With the two attachment points in place, we got an old discarded mainsail made into a high-cut staysail and added a dual block rig and wire cable as illustrated below.
Photo: Michael Harpur
Once in place, all we had to do was to connect and crank in the spinnaker halyard which both hosts the sail up and, as it is wrapped around the lower block, tensions the wire stay. We then ran the staysail sheets through an existing thimble in the mainsheet block which was perfectly adequate.
Photo: Michael Harpur
Trimming was straightforward, in essence, the outer jib should match the trim on the inner staysail. The staysail was trimmed by a rudimentary line attached to the sheet, traditionally called a 'Barber Hauler', that is attached to the staysail's sheet at one end and then made off to a convenient deck strongpoint. Shortening this line enabled us to alter the angle of the lead to the staysail. We used a cleat, on the opposite deck, which made it easy to adjust and belay the line whilst also enabled us to achieve the closest sheeting angle to the boat's centreline. Hence no additional cars or tracks are needed for this simple but very effective additional sail.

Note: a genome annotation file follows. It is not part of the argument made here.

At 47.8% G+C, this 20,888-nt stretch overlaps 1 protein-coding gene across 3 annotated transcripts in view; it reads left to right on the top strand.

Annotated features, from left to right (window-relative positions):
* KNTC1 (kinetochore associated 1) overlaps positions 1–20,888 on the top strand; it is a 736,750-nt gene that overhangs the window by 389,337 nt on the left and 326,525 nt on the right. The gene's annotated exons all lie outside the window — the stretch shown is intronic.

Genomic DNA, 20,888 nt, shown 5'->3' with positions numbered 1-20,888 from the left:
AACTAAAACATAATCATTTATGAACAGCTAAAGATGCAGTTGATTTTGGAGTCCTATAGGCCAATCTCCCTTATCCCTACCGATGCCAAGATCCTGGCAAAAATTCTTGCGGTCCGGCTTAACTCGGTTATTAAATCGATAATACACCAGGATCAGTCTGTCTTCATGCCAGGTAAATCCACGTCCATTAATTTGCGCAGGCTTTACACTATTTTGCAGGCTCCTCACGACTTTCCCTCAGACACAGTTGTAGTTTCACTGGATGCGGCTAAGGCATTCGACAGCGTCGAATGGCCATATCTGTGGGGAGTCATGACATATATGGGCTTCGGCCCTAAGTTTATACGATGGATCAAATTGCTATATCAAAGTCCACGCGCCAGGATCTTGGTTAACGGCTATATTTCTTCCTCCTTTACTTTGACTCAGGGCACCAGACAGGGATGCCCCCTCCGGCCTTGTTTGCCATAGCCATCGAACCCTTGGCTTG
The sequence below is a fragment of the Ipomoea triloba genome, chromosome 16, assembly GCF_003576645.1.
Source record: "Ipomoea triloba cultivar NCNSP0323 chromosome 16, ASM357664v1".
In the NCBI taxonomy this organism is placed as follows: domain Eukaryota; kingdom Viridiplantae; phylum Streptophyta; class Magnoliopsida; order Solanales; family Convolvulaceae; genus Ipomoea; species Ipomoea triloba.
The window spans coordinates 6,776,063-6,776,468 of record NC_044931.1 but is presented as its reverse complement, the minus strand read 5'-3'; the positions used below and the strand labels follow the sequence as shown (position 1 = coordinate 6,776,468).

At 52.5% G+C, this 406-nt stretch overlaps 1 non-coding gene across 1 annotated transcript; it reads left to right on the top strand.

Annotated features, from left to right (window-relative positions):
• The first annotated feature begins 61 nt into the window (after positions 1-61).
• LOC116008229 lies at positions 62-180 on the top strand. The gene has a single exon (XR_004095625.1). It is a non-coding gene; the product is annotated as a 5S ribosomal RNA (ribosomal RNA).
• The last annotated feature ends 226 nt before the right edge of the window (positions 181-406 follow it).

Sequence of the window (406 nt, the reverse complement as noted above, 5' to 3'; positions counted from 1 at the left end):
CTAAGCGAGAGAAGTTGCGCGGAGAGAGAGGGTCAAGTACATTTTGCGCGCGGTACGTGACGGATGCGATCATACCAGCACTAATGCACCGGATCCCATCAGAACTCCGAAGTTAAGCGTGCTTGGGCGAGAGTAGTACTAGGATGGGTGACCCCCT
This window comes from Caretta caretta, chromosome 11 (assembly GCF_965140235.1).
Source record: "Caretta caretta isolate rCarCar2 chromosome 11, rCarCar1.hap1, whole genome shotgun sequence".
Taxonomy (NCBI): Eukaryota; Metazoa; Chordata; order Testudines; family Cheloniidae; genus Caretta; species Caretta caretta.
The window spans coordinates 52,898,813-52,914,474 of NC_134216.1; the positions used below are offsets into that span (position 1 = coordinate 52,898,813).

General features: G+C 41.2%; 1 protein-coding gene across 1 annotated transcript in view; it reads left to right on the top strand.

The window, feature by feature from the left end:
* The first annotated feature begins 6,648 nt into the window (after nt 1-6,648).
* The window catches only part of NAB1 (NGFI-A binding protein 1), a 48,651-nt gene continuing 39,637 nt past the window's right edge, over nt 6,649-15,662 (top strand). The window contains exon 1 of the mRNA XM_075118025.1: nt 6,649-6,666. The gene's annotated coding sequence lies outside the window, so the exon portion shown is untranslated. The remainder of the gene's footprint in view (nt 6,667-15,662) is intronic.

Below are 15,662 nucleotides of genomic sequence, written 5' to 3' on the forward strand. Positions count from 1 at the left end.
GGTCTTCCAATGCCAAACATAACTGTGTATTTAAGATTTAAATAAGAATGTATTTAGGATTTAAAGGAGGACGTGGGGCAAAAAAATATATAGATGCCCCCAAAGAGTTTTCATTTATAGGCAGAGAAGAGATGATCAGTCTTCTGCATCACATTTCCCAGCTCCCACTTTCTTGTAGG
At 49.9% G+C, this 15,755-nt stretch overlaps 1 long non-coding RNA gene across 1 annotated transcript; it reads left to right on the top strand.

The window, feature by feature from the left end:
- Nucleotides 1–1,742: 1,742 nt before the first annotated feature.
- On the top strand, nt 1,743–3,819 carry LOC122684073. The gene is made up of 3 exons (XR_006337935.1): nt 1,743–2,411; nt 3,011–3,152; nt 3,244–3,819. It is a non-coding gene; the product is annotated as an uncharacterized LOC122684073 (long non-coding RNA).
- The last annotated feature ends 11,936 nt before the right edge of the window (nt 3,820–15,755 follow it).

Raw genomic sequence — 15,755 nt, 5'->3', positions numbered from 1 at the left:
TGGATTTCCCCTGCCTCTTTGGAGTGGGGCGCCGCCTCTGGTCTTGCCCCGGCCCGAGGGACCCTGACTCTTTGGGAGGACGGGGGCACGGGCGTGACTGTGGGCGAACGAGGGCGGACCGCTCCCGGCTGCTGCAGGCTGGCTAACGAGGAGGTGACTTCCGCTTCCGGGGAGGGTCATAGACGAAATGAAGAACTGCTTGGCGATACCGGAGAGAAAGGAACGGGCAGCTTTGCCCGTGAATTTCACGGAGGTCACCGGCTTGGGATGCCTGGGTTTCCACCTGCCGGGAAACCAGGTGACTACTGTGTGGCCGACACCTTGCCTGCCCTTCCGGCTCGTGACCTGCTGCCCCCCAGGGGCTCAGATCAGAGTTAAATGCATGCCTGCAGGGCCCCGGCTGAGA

In practice, the sail arrangement was very simple to implement. Best of all it could be tied off to the side when not required or more conveniently stowed away to be shackled in place as required. We only attached ours when we needed it as, after living aboard for three years, we had eliminated anything in the rigging that could unnecessarily clatter about. This meant the systems attachment required a visit to the crosstrees attachment point as well as the one at deck level which, although never a pleasure in a seaway, was somewhat accommodated by having ratlines.